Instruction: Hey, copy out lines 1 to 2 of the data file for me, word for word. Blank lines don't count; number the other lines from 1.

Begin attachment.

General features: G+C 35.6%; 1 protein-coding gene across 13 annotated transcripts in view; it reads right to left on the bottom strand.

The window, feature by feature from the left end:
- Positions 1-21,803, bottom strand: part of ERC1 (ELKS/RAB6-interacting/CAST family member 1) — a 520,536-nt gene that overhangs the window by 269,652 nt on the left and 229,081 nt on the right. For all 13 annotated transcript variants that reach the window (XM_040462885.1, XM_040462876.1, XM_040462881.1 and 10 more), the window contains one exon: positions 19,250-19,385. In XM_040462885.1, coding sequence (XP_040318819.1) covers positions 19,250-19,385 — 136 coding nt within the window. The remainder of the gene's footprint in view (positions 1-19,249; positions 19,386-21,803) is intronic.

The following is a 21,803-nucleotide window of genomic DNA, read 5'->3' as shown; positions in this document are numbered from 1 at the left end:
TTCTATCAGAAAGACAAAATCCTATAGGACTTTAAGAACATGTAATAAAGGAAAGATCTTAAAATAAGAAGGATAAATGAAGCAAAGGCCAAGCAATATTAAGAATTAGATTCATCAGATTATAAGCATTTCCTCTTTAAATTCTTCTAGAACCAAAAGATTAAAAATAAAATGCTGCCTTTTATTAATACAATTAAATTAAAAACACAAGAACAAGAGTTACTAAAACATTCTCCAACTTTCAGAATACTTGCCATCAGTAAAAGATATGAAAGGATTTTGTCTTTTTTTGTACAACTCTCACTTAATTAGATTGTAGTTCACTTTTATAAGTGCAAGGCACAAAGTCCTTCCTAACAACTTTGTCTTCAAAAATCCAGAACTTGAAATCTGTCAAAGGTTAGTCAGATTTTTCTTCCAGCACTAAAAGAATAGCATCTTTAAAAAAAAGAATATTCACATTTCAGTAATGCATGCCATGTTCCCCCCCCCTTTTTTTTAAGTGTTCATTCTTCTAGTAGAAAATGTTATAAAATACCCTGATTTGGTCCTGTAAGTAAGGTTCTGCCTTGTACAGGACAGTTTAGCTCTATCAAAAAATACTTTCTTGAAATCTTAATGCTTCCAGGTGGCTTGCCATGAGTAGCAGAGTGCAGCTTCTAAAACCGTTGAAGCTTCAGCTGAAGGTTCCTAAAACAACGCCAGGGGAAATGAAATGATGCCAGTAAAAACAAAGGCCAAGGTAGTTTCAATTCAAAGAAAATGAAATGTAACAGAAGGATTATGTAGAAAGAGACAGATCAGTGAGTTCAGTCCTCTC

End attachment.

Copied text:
General features: G+C 35.6%; 1 protein-coding gene across 13 annotated transcripts in view; it reads right to left on the bottom strand.

The window, feature by feature from the left end: